FMD is an uncommon angiopathy that predominantly affects young to middle-aged females , which is non-atherosclerotic, and non-inflammatory, and most commonly affecting the renal and internal carotid arteries, but may be seen in any arterial bed . A pathological classification of renal artery FMD was proposed by McCormack et al.  and revised by Stanley . Three main subtypes were identified based on the dominant arterial wall layer involved, namely; intimal, medial, and adventitial (perimedial) FMD. Intimal, medial, and perimedial FMD accounts for 5, 85, and 10 % cases of renal artery FMD respectively . A study done by Alimi et al found that 66 % of cases had more than one arterial layer involved . Aneurysms and dissections are considered to be complications of FMD .
A definite etiology of FMD is not known, though there are various theories. Genetic predisposition is proposed, as a study done by Rushton showed 60 % cases to have autosomal dominant inheritance pattern with variable penetrance , and a subsequent case report of disease among family members also support this theory . Other proposed mechanisms of etiology are hormonal factors, mechanical trauma, metabolic and immunologic factors, and intrinsic deficiency of elastic fibers . There is evidence that cigarette smoking may be a risk factor . FMD is also associated with pheochromocytoma, neurofibromatosis, Ehlers-Danlos syndrome type IV, Marfan’s syndrome, Alport’s syndrome, and Takayasu’s arteritis . Atherosclerosis, which is its main differential diagnosis, is differentiated by being located at the ostium or proximal portion of the artery in older patients with typical cardiovascular risk factors, where as FMD occurs in the middle or distal arterial segments in younger patients with few cardiovascular risk factors . Unlike RAS due to atherosclerosis, FMD rarely has deterioration of renal function with high serum creatinine levels . The other differential diagnosis is Polyarteritis nodosa which shows pathognomonic multiple focal aneurysms on renal angiography .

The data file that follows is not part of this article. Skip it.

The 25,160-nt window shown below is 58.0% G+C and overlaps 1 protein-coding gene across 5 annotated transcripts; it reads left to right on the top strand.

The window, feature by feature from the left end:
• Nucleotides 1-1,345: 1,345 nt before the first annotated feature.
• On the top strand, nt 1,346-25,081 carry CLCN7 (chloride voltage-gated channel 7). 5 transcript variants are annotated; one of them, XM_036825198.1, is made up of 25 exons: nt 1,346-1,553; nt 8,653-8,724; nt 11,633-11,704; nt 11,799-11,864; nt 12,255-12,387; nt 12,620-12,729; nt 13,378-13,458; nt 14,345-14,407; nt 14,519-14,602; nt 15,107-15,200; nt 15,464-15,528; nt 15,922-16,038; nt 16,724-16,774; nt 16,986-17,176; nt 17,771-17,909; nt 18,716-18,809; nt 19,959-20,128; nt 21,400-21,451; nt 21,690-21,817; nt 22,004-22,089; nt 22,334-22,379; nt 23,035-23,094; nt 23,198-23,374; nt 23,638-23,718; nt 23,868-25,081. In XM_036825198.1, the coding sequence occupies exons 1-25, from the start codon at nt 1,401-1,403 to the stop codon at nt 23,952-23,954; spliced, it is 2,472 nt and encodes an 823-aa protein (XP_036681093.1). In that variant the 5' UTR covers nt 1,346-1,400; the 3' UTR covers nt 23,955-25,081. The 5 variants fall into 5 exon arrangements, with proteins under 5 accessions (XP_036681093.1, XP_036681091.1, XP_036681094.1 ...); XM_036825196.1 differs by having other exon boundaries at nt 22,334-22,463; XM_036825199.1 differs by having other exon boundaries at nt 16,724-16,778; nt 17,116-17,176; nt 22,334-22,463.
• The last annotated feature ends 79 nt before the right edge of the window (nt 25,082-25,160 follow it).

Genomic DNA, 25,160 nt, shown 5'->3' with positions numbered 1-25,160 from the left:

FMD accounts for 10–20 % of documented RAS, with renovascular hypertension accounting for 1–2 % of hypertensives, and the prevalence of clinically significant renal artery FMD can be estimated to be about 0.4 % . The commonest arterial involvement of FMD is of renal arteries (60–75 %), followed by cervico-cranial arteries with a prevalence of half that of renal arterial involvement , with at least two vascular beds involved in up to 28 % cases . The clinical presentation may vary from an asymptomatic condition to a multisystem disease depending on the arterial segment involved, the degree of stenosis, and the type of FMD.
The commonest presentation of FMD is renovascular hypertention; usually grade 2–3, or resistant hypertension. The mechanism depends on whether the stenosis is unilateral (renin-dependent hypertension) or bilateral/unilateral with a single functioning kidney (volume-mediated hypertension) . However 2/3 RAS due to FMD are bilateral . Ultimately there is activation of the renin angiotensin aldosterone system resulting in vasoconstriction, and salt and water retention. FMD may be complicated by renal artery dissection and kidney infarction with abrupt flank pain, haematuria and rapidly progressive hypertension .